Prescription rates of protective co-therapy for NSAID users at high GI risk and results of attempts to improve adherence to guidelines

Authors


Dr L. Laine, Division of Gastrointestinal & Liver Diseases, Keck School of Medicine, University of Southern California, 2025 Zonal Ave. Los Angeles, CA 90033.
E-mail: llaine@usc.edu

Summary

Background  Protective co-therapy is recommended in NSAID users with GI risk factors, but adherence is poor.

Aim  To assess the proportion of NSAID users receiving co-therapy and strategies to improve adherence.

Methods  Arthritis patients ≥50 years of age received etoricoxib or diclofenac in a double-blind randomized trial. Reminders that high-risk patients (age ≥ 65; previous ulcer/haemorrhage; corticosteroid, anticoagulant, aspirin use) should receive co-therapy were given at study initiation. Free PPI was provided. An intervention midway through the study included a written reminder and required written response regarding co-therapy.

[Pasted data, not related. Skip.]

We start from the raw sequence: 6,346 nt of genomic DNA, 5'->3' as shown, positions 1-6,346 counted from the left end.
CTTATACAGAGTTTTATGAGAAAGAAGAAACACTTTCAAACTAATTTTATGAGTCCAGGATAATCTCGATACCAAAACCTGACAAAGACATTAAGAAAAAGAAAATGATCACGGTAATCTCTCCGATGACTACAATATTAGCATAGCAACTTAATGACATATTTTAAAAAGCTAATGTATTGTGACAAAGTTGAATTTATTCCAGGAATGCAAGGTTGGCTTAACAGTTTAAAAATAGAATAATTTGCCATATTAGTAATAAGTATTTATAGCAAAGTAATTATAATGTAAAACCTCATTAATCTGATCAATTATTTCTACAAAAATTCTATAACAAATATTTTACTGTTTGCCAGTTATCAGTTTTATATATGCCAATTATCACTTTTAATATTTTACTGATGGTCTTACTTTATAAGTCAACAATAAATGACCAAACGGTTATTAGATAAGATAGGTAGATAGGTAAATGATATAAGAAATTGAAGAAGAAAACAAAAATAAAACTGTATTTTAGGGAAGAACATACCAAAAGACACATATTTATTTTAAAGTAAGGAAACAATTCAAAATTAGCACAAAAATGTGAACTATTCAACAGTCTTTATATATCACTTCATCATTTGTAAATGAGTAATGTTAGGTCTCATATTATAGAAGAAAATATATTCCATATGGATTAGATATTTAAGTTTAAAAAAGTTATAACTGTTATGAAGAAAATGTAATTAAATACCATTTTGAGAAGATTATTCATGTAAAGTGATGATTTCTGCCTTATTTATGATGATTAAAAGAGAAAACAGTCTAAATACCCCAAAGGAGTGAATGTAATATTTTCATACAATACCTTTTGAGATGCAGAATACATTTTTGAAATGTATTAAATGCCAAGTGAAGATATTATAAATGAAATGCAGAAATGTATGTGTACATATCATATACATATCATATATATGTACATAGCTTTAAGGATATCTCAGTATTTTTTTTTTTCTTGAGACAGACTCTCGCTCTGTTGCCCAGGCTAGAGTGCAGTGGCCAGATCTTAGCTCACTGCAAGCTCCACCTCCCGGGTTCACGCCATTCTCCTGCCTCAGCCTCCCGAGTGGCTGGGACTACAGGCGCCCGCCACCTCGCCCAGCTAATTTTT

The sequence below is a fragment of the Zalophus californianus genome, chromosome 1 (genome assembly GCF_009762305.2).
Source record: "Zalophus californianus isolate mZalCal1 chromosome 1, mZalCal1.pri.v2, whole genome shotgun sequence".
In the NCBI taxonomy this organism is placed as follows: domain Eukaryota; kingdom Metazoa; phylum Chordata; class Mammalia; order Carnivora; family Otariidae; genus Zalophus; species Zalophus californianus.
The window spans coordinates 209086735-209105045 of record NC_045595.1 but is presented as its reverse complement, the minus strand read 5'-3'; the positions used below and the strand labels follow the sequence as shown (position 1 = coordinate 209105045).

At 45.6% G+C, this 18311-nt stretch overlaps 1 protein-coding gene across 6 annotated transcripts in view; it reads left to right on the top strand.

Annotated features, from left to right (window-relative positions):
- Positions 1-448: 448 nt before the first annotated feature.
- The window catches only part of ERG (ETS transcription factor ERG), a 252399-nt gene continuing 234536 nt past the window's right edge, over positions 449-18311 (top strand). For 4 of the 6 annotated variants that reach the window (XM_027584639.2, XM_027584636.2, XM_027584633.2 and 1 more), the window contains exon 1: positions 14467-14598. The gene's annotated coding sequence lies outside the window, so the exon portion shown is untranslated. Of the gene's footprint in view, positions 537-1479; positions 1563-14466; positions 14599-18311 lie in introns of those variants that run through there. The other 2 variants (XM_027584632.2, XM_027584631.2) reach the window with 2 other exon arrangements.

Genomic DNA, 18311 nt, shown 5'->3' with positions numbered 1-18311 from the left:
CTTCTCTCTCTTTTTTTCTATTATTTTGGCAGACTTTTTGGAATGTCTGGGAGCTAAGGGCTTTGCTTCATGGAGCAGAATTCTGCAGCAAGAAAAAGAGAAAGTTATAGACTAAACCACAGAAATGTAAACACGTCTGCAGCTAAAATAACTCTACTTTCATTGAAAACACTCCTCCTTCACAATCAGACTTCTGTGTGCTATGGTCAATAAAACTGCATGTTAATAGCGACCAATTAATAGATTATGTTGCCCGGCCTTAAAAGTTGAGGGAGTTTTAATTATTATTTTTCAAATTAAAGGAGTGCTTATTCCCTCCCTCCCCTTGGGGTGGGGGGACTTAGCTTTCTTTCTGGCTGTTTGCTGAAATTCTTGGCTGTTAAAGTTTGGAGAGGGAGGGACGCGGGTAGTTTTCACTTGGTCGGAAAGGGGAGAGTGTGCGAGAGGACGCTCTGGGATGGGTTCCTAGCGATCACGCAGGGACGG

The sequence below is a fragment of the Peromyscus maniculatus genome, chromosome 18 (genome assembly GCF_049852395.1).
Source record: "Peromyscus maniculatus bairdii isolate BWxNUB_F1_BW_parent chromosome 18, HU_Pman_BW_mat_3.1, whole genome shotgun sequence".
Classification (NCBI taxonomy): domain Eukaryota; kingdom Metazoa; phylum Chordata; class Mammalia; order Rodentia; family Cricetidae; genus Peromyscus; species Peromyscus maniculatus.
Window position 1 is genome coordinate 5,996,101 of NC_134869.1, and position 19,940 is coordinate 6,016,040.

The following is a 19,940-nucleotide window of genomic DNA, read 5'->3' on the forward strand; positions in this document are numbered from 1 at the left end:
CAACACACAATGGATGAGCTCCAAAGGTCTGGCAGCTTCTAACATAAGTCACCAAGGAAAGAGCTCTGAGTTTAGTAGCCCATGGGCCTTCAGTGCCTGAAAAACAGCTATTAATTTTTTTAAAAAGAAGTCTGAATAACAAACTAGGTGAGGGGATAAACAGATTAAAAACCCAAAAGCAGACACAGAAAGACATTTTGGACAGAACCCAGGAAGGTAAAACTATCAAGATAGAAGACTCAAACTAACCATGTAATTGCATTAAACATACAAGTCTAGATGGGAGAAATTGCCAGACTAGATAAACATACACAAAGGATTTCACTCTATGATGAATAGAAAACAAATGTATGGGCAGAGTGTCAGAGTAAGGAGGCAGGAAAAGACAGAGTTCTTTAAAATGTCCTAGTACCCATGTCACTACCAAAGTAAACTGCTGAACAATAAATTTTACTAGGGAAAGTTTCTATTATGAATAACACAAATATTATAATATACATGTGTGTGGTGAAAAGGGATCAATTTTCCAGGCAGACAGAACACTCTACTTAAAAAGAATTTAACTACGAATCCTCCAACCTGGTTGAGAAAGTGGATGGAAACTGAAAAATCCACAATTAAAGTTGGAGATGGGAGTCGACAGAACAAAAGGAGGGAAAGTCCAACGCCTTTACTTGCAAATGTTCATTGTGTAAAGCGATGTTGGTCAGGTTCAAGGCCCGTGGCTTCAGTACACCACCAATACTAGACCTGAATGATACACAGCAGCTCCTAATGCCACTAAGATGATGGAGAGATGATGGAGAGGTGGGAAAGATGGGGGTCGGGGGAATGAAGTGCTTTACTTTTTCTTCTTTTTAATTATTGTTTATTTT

Results  16 244/23 504 (69%) patients had GI risk factors. Pre-intervention, co-therapy was most common with previous ulcer/haemorrhage [706/1107 (64%)] and 3–4 risk factors [331/519 (64%)]. In the 10 026 patients enrolled pre-intervention and remaining in the study ≥6 months after, co-therapy in high-risk patients increased from 2958/6843 (43%) to 4177/6843 (61%) (difference = 18%; 95% CI 16%,19%). The increase was greater outside the US (22%; 19%,24%) than in the US (15%; 13%,17%).

Conclusions  Less than 50% of NSAID users with GI risk factors are given protective co-therapy – even if prescribers are given reminders and cost is not an issue. Direct communication requiring written response significantly increased adherence to guidelines, but achieving higher levels of adherence will require additional strategies.

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